Hasegawa Sadanobu I (長谷川貞信 1809-1879) was active from 1834 to 1879. We know that his addresses in Osaka included Andôji-machi Naniwabashi-suji and later on in Horie Ichinogawa. His personal names were Naraya Bunkichi (奈良屋文吉), Naraya Tokubei (奈良屋徳兵衛), and Senzô (専蔵). He also sang jôruri under the name Rankô (蘭孝). The family business dealt in high-quality chakin (茶巾 small rectangular cloths used to wipe teabowls during the tea ceremony); it also operated under the name "Naraya" (奈良屋).
At a young age, his first employment was as an apprentice in a wholesale shop operated by the main branch of the Hasegawa family called Narachû (良忠) in Kitakyutarô-machi (北久太郎町), Edo, which sold washi (handmade paper: 和紙). When that family business closed, Sadanobu, who by then had already begun his art studies (see below), concentrated on designing ukiyo-e prints.
Sadanobu first studied with the Shijô painter Ueda Kôchô (act. c. early-mid 19th C.), and possibly later with the Edo master Utagawa Kunisada. In Osaka it appears that he also trained with Ryûsai Shigeharu and Gochôtei Sadamasu [later Kunimasu]. He was adopted briefly by the publisher Tenmaya Kihei (at which point he took the personal name Senzô), and was also closely linked with Konishi Hirosada, although apparently not as a pupil. Sadanobu had pupils of his own (see the list below).
Sadanobu I was a prolific artist, at least by the standards of the Osaka publishing industry (i.e., much smaller than the Edo-based Utagawa juggernaut). Beginning c. 1834, he designed around 200 yakusha-e (actor prints: 役者絵), some counted among the best examples of the period. These were done in both ôban (大判 approx. 370 x 280 mm) and chûban (中判 250 x 180 mm) formats.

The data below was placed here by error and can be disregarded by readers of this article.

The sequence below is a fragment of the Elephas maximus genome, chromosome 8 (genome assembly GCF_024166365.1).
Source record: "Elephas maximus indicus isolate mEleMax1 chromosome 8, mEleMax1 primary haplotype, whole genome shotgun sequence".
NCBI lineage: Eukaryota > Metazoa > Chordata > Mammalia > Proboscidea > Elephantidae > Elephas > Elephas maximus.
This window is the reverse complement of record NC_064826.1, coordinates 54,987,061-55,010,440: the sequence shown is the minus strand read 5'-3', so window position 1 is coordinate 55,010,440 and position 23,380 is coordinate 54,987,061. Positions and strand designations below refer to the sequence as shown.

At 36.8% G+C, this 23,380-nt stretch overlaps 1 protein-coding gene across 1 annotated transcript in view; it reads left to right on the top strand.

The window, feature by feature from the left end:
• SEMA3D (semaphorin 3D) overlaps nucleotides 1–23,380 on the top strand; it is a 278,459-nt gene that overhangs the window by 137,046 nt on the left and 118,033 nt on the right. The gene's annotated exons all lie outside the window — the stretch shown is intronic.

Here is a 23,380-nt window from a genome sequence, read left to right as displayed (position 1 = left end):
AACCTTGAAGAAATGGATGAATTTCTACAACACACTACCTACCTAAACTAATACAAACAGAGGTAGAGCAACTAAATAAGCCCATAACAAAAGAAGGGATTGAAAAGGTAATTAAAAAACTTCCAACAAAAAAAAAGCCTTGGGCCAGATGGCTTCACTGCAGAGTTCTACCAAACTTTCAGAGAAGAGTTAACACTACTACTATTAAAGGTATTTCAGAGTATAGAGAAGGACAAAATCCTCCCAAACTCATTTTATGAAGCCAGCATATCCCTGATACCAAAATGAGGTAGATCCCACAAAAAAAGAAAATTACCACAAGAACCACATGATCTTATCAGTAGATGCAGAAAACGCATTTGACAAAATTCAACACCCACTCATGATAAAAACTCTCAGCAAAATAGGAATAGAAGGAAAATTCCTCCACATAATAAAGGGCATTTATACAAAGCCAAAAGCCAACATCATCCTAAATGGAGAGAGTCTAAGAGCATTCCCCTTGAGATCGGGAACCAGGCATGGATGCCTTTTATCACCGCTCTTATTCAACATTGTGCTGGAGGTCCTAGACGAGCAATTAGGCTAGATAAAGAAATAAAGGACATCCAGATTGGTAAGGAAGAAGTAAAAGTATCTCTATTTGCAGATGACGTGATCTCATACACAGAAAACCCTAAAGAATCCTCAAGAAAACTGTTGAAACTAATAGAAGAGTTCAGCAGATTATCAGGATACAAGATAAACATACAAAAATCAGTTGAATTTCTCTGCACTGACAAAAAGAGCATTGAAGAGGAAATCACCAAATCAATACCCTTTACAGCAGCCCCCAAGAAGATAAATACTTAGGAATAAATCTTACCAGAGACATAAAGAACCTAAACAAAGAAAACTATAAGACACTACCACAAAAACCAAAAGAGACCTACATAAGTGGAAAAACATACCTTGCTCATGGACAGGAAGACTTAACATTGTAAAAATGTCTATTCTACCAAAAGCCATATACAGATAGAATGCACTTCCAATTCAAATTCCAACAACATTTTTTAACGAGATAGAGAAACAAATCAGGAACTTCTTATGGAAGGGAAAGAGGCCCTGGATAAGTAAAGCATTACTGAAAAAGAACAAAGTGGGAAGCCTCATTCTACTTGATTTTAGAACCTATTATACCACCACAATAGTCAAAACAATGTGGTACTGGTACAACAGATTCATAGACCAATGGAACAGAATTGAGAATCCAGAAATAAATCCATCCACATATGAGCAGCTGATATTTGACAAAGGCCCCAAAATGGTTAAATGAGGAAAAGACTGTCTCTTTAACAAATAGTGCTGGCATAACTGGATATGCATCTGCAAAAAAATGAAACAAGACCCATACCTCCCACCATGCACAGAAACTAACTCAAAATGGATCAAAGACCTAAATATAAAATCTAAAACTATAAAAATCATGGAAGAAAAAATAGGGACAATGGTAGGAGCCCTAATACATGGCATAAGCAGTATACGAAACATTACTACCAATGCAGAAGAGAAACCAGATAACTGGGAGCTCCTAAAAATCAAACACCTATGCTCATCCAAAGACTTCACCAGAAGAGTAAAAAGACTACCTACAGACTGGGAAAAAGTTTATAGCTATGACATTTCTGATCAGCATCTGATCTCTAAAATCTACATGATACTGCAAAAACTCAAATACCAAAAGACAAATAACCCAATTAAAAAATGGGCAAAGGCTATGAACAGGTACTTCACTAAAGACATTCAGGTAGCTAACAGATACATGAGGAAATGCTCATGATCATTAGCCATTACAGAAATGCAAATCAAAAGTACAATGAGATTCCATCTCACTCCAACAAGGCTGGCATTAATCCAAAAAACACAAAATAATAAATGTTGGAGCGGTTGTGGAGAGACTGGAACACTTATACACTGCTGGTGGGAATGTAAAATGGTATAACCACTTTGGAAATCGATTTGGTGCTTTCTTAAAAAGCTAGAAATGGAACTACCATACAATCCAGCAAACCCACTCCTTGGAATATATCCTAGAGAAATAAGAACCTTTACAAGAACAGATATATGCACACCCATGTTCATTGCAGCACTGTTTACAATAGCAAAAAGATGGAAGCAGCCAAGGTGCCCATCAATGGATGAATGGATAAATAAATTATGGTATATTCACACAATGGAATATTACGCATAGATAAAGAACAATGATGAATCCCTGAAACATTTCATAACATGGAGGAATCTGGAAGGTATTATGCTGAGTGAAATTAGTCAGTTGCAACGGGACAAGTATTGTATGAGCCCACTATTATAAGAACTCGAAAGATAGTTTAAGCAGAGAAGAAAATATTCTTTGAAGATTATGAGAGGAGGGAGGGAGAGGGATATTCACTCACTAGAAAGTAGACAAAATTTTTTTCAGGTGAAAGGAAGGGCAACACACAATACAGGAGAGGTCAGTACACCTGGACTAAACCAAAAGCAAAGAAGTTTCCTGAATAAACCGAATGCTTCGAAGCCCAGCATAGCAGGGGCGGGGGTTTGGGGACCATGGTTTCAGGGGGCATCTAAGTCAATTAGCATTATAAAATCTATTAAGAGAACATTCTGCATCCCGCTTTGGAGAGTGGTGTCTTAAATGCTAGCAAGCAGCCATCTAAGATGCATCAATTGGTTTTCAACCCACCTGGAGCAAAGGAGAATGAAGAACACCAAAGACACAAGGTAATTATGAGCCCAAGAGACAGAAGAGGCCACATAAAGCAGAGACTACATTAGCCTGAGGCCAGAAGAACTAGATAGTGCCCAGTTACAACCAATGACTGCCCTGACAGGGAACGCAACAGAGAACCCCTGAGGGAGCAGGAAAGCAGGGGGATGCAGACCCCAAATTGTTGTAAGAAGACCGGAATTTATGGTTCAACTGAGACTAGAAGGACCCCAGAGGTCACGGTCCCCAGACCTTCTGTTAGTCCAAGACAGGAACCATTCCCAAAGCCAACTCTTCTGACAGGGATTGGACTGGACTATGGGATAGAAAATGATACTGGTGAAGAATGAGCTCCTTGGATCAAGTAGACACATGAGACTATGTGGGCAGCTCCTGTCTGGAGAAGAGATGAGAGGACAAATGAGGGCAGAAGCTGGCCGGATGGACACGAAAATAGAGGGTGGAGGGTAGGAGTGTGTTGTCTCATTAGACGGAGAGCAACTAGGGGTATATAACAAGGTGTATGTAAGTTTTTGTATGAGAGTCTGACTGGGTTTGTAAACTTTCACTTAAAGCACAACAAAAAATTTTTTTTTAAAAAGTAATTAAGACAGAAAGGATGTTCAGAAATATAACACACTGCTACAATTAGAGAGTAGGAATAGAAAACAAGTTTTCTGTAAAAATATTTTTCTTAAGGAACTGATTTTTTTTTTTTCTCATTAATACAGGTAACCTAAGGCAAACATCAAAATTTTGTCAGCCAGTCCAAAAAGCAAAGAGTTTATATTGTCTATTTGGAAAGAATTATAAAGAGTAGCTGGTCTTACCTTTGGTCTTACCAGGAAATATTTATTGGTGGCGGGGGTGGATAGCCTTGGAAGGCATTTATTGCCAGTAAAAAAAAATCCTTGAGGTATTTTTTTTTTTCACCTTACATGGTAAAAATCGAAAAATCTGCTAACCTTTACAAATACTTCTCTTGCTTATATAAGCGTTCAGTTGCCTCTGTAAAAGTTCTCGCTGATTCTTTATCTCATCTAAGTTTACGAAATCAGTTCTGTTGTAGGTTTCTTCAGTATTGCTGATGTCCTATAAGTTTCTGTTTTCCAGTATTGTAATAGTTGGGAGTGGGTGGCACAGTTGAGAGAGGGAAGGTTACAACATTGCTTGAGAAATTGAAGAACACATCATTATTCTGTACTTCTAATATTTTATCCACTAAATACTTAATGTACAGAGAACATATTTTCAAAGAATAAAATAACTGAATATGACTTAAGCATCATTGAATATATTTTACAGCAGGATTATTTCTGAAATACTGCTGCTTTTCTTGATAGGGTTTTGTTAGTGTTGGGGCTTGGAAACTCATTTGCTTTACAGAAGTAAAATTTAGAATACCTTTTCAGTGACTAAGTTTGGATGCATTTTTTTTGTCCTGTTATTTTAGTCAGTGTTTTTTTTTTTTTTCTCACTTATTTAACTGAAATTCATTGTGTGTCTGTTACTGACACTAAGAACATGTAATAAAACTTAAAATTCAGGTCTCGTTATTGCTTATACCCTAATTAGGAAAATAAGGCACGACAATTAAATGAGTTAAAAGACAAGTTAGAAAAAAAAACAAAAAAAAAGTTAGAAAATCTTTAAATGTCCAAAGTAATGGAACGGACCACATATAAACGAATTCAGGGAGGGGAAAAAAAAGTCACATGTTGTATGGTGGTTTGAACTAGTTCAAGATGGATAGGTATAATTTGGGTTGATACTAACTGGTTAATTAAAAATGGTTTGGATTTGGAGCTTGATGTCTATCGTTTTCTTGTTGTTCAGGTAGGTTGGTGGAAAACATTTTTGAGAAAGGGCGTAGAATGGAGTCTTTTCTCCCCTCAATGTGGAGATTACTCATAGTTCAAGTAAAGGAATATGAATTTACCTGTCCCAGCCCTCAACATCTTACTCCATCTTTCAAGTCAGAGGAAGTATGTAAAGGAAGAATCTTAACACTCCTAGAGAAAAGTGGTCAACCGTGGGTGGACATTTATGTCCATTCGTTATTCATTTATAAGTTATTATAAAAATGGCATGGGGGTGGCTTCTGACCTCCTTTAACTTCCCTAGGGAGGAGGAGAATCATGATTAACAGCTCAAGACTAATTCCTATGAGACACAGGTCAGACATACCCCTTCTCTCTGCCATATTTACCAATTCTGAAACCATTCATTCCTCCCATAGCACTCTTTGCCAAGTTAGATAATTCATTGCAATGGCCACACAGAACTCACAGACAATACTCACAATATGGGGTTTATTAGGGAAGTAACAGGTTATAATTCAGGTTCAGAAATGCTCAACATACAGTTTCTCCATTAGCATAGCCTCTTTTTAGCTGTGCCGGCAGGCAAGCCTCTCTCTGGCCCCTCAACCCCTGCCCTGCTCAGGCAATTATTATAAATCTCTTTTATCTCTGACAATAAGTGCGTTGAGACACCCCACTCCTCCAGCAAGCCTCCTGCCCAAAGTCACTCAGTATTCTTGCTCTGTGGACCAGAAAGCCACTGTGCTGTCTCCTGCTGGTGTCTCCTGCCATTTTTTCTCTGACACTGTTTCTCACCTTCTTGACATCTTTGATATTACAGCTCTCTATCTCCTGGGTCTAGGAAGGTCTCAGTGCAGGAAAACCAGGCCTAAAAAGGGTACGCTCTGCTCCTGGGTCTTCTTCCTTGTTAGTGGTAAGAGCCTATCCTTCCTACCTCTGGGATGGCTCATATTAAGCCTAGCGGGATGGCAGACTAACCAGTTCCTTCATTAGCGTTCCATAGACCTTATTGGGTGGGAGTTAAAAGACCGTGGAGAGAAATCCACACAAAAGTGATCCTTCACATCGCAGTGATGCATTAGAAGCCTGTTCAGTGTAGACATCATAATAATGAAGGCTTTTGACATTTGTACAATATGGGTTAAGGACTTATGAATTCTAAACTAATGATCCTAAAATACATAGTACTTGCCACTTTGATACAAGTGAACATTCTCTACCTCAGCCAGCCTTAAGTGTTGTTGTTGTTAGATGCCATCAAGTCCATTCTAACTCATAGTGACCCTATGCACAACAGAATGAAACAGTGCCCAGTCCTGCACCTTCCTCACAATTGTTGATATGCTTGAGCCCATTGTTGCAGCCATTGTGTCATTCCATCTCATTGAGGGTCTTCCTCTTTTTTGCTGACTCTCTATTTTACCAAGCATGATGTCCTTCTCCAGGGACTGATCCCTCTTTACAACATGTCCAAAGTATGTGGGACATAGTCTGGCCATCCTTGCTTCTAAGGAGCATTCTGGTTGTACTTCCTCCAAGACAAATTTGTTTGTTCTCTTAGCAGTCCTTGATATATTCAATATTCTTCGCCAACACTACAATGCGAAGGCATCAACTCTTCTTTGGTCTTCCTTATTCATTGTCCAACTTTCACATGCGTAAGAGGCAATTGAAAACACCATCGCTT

One of Sadanobu's fine actor prints is shown above, a portrayal of the Edo actor Onoe Kikugorô III (尾上菊五郎) as the spirit (bokan, 亡魂) of the courtesan Yonakiishi (夜泣石ノ亡魂) in the play Ume no haru gojûsan tsugi (Spring plums along the fifty-three stations: 梅初春五十三駅). The staging was done in 4/1841 at the Kado Theater in Osaka. premiered in 1835 as an adaptation of the 1827 play Hitori tabi gojûsan tsugi (Traveling alone along the 53 stations: 独道中五十三駅) by the playwright Tsuruya Nanboku IV (1755-1829), creator of the best known kaidan mono (ghost plays: 怪談物). The star of the Hitori tabi premiere, Kikugorô III, had introduced the hugely popular role of Oiwa in Nanboku IV's Tôkaidô Yotsuya kaidan (Tôkaidô ghost story at Yotsuya: 東海道四谷怪談) in 7/1825. Hitori tabi was written by a group of playwrights, including Nanboku's son, Tsuruya Nanboku V. Given the title, audiences might have expected a version of Jippensha Ikku's (十返舎一九, 1765–1831) best-selling comic novel Tôkaidôchû Hizakurige (東海道中膝栗毛, popularly known as Shank's Mare), but what they got instead was a spectacle of frightening scenes, along with erotic interplay and comic spoofing of Nanboku's favorite themes. Ume no haru, like its predecessor, included a monstrous demon cat, but also added a renegade priest who masters rat magic and a thief named Nezumi Kozô ("Kid Rat"). With these elements, the play qualified as a type of drama called neko sôdô mono ("cat-family dispute plays": 猫騒動物). The playwrights also added story lines from other kabuki and bunraku plots, transforming the famous greengrocer's daughter Oshichi into Sayoginu Oshichi and bringing in the dashing young samurai Shirai Gonpachi (白井権八) and his lover, the courtesan Komurasaki (小紫). With such a roster of fanciful characters and keren (special effects: 外連), Ume no haru gojûsan tsugi became a long-running hit and inspired other plays featuring spectacular scenic effects.
Sadanobu's small number of bijinga (pictures of beautiful women: 美人画) include chûban sets in the Edo-Utagawa style, such as the series Naniwa jiman meibutsu zukushi (Collection of celebrated specialties from Osaka: 浪華自慢名物盡). These are standouts in Osaka printmaking. Also in the bijinga mode are his nerimono-e (邌物絵) or pictures of the annual costume parades in Kamigata. Across the canal north of Osaka's Dôtonbori theater district was an area called Shimanouchi, the city’s largest unofficial pleasure quarter. Shimanouchi hosted a parade early each summer featuring waitresses, geisha, and courtesans dressed in elaborate costumes and portraying, in skits or pantomimes, figures from contemporary society, theater, history, and legend. The women were sometimes accompanied by decorative floats carrying musicians and dancers.